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Document Control Specialist Duties and Responsibilities
Document control specialists may take on a variety of duties, depending on the project and the organization. Based on job listings we analyzed, these duties typically involve:
Set Up Guidelines Document control specialists assist in the development of process documentation, supervising data processing and programming, as well as delivering training to process owners on the correct document structure and control tool usage.
Oversee Receipt of Files Document control specialists oversee the receipt of certain files, such as ftp files or emails, and assess the accuracy of the documents. Once they've checked the files for completeness, they record them into the system according to a file index.
Check Documentation Compliance Coordinating with clients to track and issue documents, document control specialists check that the documents comply with regulations and work with clients to revise documentation where needed.
Organize and Maintain Documents Document control specialists scan documents or images, then organize them to maintain them, adhering to the company's document lifecycle procedures. Any inactive documents and records are then archived.
Process Requests for Information Document control specialists receive "Requests for Information," or RFIs, from clients and employees, and maintain these requests using tracking logs, which are updated as document control specialists create new templates accordingly.
Document Control Specialist Skills and QualificationsDocument control specialists are strong communicators, both written and verbal, have the ability to prioritize tasks, and are comfortable using computer programs such as Microsoft Office. Typically, employers will require a bachelor's degree in business administration as well as the following abilities:
- Organizational Skills - This job requires high levels of organization, as documents need to be filed in a way that makes it easy for them to be found later. Effective planning and file management is vital to this role
- Basic Computer Skills - Document control specialists spend a large proportion of their time using computers, so they need to have great typing skills and be able to pick up software and programs quickly, including Microsoft Office products, SharePoint, FileNet, and ProcessMap software
- Detail-Oriented - Document control specialists assess the accuracy of documents, and prepare soft copies, so they need to be able to spot problems and errors, and resolve any queries with the appropriate department
- Interpersonal Skills - Applicants in this role are required to work with a range of different people, from internal departments to external business partners, so strong communication skills are essential
- Integrity - Document control specialists often work with confidential data and information, so they need to be dependable, trustworthy, and have the integrity not to abuse their position
Document Control Specialist Education and TrainingThe minimum requirement to become a document control specialist is a bachelor's degree in business management or a similar field. Most employers also require document control specialists to have college coursework in English, computer science, or a subject related to the industry they'll be working in. Typically, prior experience with technical writing is preferred, and some employers may ask for previous experience in a document control job.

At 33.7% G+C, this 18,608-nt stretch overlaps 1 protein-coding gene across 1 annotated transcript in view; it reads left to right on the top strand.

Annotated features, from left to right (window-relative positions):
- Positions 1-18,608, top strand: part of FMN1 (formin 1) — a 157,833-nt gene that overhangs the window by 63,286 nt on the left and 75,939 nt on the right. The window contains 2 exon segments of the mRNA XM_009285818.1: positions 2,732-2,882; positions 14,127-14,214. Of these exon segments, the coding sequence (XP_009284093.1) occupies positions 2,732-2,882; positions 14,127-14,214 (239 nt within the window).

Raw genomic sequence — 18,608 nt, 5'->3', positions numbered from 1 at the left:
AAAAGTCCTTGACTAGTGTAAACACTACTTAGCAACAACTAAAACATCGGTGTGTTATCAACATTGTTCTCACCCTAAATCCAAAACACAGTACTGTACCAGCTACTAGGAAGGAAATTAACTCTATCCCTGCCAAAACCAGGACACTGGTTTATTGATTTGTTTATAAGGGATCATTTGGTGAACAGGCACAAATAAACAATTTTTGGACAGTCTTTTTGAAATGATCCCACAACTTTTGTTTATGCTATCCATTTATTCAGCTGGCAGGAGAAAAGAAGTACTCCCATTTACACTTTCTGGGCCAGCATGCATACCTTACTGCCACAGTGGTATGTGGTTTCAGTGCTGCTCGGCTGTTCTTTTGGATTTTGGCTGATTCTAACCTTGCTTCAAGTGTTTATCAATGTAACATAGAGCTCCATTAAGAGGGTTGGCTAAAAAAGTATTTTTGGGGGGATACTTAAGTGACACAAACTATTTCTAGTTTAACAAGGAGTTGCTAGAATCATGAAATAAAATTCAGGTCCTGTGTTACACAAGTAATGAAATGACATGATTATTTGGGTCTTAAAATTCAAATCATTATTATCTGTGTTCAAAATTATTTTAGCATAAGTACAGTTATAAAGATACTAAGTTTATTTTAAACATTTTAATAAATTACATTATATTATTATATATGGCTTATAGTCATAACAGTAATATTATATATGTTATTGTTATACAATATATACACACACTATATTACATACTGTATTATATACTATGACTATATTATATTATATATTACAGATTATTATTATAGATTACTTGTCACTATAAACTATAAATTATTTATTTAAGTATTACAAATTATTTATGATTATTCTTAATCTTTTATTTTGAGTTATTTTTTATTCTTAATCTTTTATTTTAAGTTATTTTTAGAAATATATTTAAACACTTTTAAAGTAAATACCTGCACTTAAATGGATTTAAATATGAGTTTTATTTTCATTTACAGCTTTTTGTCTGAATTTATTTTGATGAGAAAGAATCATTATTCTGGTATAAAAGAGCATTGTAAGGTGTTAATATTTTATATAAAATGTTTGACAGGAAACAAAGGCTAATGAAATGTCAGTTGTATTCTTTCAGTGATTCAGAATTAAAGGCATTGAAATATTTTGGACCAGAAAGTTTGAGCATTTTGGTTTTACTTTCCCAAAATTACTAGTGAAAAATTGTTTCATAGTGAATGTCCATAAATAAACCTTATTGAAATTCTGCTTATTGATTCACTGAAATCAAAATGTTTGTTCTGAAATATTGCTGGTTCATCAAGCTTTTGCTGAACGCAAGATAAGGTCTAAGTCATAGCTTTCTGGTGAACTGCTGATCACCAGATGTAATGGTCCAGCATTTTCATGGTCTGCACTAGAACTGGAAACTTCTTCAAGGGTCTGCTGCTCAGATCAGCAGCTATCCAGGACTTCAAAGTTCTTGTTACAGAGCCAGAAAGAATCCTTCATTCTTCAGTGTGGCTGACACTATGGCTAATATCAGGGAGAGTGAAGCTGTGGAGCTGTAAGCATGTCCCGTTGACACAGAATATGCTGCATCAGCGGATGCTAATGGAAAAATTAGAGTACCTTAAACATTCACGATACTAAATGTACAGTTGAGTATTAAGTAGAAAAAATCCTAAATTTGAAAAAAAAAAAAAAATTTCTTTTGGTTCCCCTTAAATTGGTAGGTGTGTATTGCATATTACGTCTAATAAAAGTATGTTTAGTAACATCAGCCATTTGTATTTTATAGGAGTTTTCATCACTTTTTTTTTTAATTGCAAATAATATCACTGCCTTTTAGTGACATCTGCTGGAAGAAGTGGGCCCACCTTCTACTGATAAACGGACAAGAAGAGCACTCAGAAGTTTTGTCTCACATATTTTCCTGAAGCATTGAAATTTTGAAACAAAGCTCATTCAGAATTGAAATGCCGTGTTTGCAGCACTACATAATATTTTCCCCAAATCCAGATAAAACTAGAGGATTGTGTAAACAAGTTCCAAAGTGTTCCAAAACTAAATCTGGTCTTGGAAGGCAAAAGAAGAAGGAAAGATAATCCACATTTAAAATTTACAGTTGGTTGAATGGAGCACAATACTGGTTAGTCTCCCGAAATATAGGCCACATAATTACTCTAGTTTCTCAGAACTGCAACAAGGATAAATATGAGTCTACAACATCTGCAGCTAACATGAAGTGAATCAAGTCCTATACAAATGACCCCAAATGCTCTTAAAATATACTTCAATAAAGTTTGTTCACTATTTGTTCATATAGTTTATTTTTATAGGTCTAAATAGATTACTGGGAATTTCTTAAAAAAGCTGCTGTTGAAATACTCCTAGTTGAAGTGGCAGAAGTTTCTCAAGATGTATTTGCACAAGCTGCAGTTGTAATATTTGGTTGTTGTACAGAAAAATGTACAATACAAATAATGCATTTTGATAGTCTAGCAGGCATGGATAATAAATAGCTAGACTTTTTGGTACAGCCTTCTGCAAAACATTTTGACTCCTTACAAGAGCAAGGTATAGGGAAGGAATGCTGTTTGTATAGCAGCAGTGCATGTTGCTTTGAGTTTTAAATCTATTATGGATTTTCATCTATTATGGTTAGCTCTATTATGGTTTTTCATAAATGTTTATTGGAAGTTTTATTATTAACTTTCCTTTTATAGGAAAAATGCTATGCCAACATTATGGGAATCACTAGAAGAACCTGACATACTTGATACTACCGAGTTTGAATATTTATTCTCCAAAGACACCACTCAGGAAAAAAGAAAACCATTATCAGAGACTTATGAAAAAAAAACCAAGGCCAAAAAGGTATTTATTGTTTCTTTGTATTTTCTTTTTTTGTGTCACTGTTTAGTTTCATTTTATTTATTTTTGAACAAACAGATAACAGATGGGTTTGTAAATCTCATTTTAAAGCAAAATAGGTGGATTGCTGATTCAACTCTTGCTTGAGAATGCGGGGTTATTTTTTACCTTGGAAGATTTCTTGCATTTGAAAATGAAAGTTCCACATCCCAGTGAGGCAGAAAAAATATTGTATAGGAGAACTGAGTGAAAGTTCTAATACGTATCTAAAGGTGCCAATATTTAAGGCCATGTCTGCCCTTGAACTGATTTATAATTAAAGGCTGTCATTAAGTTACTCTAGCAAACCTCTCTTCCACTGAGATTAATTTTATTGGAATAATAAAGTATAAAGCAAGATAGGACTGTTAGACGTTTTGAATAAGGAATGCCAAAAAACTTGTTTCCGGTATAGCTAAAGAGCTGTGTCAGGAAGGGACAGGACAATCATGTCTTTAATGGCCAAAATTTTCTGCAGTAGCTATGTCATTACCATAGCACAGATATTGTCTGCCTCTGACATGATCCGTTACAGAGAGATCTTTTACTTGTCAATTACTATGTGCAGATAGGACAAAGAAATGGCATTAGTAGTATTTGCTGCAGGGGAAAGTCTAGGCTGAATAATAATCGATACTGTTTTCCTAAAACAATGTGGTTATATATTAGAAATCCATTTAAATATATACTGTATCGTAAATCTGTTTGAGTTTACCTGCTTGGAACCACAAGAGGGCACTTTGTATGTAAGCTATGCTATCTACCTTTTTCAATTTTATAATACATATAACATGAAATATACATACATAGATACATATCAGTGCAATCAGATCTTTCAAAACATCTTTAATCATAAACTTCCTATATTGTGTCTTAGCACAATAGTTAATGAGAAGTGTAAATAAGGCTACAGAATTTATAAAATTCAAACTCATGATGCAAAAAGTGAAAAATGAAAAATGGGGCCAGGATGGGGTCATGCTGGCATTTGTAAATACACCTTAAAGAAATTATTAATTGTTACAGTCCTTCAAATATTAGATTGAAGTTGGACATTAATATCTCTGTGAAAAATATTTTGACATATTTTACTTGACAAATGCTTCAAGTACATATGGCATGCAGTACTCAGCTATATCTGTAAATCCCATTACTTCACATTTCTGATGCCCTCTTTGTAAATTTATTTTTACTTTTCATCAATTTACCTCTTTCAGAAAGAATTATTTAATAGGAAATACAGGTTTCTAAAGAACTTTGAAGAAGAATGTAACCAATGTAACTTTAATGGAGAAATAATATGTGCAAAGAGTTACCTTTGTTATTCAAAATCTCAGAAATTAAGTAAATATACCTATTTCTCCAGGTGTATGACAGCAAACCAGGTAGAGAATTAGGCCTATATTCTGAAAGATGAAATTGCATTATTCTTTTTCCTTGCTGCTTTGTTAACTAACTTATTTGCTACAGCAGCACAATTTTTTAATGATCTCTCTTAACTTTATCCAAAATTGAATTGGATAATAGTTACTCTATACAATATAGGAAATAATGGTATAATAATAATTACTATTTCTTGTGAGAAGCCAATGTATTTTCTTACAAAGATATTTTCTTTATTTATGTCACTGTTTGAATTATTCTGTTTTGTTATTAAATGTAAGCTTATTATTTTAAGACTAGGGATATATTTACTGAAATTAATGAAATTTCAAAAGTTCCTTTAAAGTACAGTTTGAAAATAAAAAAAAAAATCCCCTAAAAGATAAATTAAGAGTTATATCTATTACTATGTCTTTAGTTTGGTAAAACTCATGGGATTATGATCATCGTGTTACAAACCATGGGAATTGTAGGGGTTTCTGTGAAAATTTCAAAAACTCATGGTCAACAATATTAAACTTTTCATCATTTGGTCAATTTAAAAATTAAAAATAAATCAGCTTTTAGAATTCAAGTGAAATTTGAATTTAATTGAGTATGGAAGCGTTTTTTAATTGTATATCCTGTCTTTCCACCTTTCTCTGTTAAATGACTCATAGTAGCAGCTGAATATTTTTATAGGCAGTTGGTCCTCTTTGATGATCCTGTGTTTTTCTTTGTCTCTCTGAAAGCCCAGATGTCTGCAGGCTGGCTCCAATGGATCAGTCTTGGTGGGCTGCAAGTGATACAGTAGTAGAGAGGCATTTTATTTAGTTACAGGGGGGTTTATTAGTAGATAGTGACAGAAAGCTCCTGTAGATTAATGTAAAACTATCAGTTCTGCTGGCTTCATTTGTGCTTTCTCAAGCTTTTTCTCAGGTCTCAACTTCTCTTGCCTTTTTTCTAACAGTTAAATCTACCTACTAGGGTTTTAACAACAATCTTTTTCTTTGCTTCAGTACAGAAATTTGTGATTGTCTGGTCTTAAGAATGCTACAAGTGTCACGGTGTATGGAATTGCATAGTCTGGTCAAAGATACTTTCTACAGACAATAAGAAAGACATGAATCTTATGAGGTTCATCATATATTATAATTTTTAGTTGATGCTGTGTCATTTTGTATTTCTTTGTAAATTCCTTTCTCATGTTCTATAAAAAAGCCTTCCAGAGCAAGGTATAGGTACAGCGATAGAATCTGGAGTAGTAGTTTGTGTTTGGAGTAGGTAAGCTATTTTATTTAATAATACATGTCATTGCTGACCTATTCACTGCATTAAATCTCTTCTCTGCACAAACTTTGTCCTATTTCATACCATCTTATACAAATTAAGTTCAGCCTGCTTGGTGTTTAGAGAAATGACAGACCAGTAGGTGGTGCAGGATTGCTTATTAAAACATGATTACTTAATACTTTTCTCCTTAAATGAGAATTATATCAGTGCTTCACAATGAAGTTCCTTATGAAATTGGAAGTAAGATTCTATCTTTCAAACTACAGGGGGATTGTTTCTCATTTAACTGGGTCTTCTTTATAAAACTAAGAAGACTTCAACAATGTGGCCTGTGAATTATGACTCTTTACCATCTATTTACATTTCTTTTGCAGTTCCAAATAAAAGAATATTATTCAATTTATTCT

Document Control Specialist Salary and OutlookThe median annual salary for document control specialists is $49,000. According to PayScale, document control specialists in the 10th percentile earn around $34,000 a year, while the highest paid earn around $72,000 a year. Some companies offer bonuses that can reach up to $5,000 based on individual or group performances as well as profit-sharing opportunities that can reach up to $4,000. Location and level of experience impact the pay level for this role, and many employers offer dental plans and medical insurance as part of their benefits package. The Bureau of Labor Statistics predicts that the growth rate for information clerks is expected to increase by 3 percent through 2026.
We've collected some of the best resources to help you learn about a career as a document control specialist:
Project Control & Document Controller Network - With over 1,000 members, this LinkedIn group provides great networking opportunities within the project and document control sector, with members posting job opportunities, sharing knowledge, and providing information about the latest industry trends.
Document Control: Lifecycle and The Governance Challenge - This book by Dawit Kassa has nine detailed chapters on the latest insights into daily and strategic document control practices and the challenges that come with this job. From writing effective procedures to processes and technology, this book provides step-by-step guidance.
Document Control - Document control is essential to businesses, but how can people in this industry learn where to begin? This book by Denise E. Robitaille provides in-depth guidance into document control, from the elements of the management process to keeping critical information up-to-date.
"Three Things You May Not Know About Document Control" - This useful blog post goes into detail about the misunderstandings some people have about document control and how to overcome them.
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